American Morning

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September 13th, 2010
09:47 PM ET

The Teaser for Tuesday, September 14, 2010

"The Teaser” is a preview of the guests we have lined up for the next day – so you know when to tune in (and when to set your alarm!). Guests and times are always subject to change.

6:40AM Tina Brown, editor-in-chief with, on the big Tuesday primary battles and she’ll make a big Daily Beast announcement. Stay tuned!

7:20AM Jennifer Merritt, deputy personal finance editor for The Wall Street Journal, on why U.S. companies tend to favor big state university graduates over Ivy League or elite grads for entry-level jobs.

7:40AM Kate Zernike, author of "Boiling Mad: Inside Tea Party America" , on the big primary battles brewing on Tuesday in seven states, and whether incumbents stand a chance against their challengers.

8:10AM Steve Perry, CNN education contributor and principal/founder of Capital Preparatory Magnet School, on how education reform may be affected by the mayoral race in Washington, D.C. and previewing President Obama’s second annual Back-To-School speech on Tuesday.

8:40AM Dr. Robert Stern, director of the Center for the Study of Traumatic Encephalopathy at Boston University School of Medicine , on the latest autopsy results of University of Pennsylvania football player Owen Thomas, which revealed that the same trauma-induced disease found in 20% of NFL players led to his death.

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Filed under: American Morning • The Teaser
September 13th, 2010
09:22 PM ET

Pakistani Hearts and Minds

By Kaj Larsen, Correspondent

Editor's note: Kaj is covering the aftermath of the flooding in Pakistan for American Morning. Watch his reports on AMERICAN MORNING at 6:00AM Eastern.

One way of describing the flood crisis in Pakistan is as two separate catastrophes: one in the north and one in the south.

The north's crisis can be described as destruction of infrastructure, including roads, bridges and homes. The crisis in the south can be described as desperation as a large portion of the country remains under water without access to food, shelter, clean water or the agriculture that provides daily sustenance for much of the population.

The water destruction is not the only thing that differentiates the northern and southern half of Pakistan. Complicated tribal, cultural, ethnic, religious and even geographical differences also separate the country.

Though neither region can be described as homogenous, many scholars and national security experts feel that the U.S. faces an uphill battle in winning support in the northern and tribal parts of Pakistan, while the more moderate middle and southern parts of the country could be fertile ground for finding Pakistanis who are friendly towards U.S. policy. Some have gone as far as to argue that we should target the flood aid towards the moderate middle and southern parts of the country, like the Sindh province and the Punjab region where the U.S. has the greatest chance of influencing people.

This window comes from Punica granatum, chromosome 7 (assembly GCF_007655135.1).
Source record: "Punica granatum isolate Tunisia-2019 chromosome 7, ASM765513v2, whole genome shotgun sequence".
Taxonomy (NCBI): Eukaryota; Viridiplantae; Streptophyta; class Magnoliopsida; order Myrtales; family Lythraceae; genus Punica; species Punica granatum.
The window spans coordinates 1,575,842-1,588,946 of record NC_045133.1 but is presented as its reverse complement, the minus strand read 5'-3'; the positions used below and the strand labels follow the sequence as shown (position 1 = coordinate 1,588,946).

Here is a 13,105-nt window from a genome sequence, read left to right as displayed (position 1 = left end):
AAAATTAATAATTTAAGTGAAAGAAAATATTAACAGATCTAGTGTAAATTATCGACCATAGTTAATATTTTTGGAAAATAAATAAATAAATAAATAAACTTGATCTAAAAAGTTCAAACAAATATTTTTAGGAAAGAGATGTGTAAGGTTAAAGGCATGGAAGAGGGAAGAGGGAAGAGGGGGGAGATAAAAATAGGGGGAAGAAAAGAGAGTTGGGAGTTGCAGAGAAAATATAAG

As I drove around the country covering the aftermath of the floods, I spoke to Pakistanis about their feelings on Americans and U.S. policy. Here is what they had to say.

Watch the rest of Kaj Larsen's reporting on the aftermath of the flooding in Pakistan on American Morning tomorrow at 6:00AM Eastern.

Filed under: American Morning • Pakistan
September 13th, 2010
12:00 PM ET
September 13th, 2010
07:02 AM ET

LIVE Blog: Chat with us during the show

Editor's Note: Welcome to American Morning's LIVE Blog where you can discuss the "most news in the morning" with us each week day. Join the live chat during the show by adding your comments below. It's your chance to share your thoughts on the day's headlines. You have a better chance of having your comment get past our moderators if you follow our rules: 1) Keep it brief 2) No writing in ALL CAPS 3) Use your real name (first name only is fine) 4) No links 5) Watch your language (that includes $#&*) 6) Stay relevant to the topic.

Detained U.S. hiker could be freed as early as Monday

Tehran, Iran (CNN) - Sarah Shourd, one of three American hikers detained in Iran for more than a year, could be released as early as Monday once $500,000 is submitted to the Iranian judiciary.

"Everything is in place for the release," said lawyer Massoud Shafii, who got to see the hikers for the first time on Sunday. "It's up to the family when to deliver the money."

The official Islamic Republic News Agency reported earlier Sunday that Shourd will be released if bail worth about $500,000 for her is submitted to the Iranian judiciary.

"Naturally she was happy, but her wish is for all three to be released together," said the lawyer, who met the Americans at Tehran's Evin prison after the prosecutor for Tehran's Revolutionary Court announced the offer to release Shourd on bail.

"I saw them and spoke to them," Shafii told CNN. "They were doing well."

Shafii said he doesn't know when exactly the release would take place. Read more.

Hurricane Igor, Tropical Storm Julia churn the Atlantic

(CNN) - Hurricane Igor, which quickly intensified over the weekend, was poised on Monday to become a Category 5 storm - the most-powerful on the Saffir-Simpson scale that measures tropical weather.

The storm blossomed into a major Atlantic Ocean hurricane on Sunday with top winds of 150 mph (240 kph), but remained far from land, forecasters reported.

Igor, which started as tropical storm on Saturday, became a powerful Category 4 storm late Sunday, according to the National Hurricane Center. Forecasters described it as "large and powerful."

As of 5 a.m. ET Monday, the storm was about 940 miles (1,515 kilometers) east of the northern Leeward Islands and was moving west at about 13 mph (20 kph), the center reported. Read more.

Filed under: American Morning • LIVE Blog